Working Papers

Quantitative Easing Spillovers

  • This paper studies the spillover effects of US QE on emerging market countries. I estimate the spillover effects using Bayesian VAR models for the US economy and a set of emerging market economies. The increase in the Federal Reserve’s securities held outright has significant positive effects on real variables and on asset prices in the US economy, while the emerging market economies experience positive significant effects on real variables, currency appreciation, and higher asset prices. Then I build a two-country Heterogeneous-Agents New Keynesian model with QE shocks. The estimated model produces similar movements to those derived from the BVAR models. In addition, the model reveals that macro aggregates do not react similarly to a QE shock in versions of the model with a representative agent in one or in both countries. The model also predicts that QE tends to increase inequality in both countries initially, but over time inequality is reduced.

Quantitative Easing and Fiscal Policy Effectiveness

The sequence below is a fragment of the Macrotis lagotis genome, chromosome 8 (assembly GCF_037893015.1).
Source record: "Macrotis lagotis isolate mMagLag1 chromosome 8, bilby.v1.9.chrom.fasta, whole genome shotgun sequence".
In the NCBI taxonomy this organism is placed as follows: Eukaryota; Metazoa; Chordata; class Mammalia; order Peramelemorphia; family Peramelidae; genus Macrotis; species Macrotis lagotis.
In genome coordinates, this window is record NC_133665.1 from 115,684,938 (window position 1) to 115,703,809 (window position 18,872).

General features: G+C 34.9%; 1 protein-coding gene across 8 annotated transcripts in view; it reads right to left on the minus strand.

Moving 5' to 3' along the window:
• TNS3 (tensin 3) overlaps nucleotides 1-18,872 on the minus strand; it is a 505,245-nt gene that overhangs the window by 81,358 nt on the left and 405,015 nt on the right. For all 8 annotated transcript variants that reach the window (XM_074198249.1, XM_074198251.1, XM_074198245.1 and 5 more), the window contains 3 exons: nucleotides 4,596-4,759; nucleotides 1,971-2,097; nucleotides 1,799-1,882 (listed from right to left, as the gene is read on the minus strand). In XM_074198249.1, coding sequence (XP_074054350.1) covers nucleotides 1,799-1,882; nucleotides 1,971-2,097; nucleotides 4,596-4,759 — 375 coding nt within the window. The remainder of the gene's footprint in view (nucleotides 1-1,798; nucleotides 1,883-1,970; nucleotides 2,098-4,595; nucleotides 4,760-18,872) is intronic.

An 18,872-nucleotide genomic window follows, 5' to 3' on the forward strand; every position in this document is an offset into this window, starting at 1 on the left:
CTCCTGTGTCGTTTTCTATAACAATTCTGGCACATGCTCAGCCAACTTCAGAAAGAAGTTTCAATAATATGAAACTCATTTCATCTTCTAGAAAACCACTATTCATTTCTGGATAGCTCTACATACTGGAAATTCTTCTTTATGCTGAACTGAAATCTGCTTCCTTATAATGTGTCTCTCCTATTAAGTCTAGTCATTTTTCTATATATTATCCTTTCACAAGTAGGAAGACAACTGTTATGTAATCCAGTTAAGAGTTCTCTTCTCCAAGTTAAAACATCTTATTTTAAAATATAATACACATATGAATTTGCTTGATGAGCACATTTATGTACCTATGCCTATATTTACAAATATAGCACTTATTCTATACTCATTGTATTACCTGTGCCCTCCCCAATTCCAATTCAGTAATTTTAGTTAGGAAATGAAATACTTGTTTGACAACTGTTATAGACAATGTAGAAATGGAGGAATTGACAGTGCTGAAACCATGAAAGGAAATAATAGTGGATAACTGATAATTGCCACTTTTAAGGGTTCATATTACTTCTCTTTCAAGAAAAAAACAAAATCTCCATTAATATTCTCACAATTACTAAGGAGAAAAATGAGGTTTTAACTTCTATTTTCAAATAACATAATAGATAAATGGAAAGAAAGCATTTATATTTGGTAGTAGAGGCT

• This paper studies the effects of fiscal policy on aggregate economic activity and inequality when the monetary authority follows conventional and unconventional policies. First I build a three-agent Preferred Habitat New Keynesian (PHANK) model with a banking sector in which QE matters for the determination of output in the short run. I analytically derive the fiscal multiplier and show that it decreases in the presence of countercyclical QE policies, even at the ZLB. However, countercyclical QE tends to decrease consumption inequality between constrained houhseolds and long-term savers, and between short-term savers and long-term savers, but increase consumption inequality between financially constrained households and short-term savers. A calibration of the model for the US economy yields fiscal multipliers close to 3 when the monetary authority pegs the policy rate and the amount of assets held. The QE multipliers at the ZLB are of similar magnitude. The optimal QE policy is supportive of fiscal policy at the ZLB, so any countercyclical rule would not be optimal. I also consider a medium-scale HANK model to further study the distributional effects of fiscal expansions under QE and recompute the fiscal multipliers. In the enhanced model, the government spending multiplier at the ZLB is 1.279. Countercyclical QE reduces consumption inequality, but increases income and wealth inequality.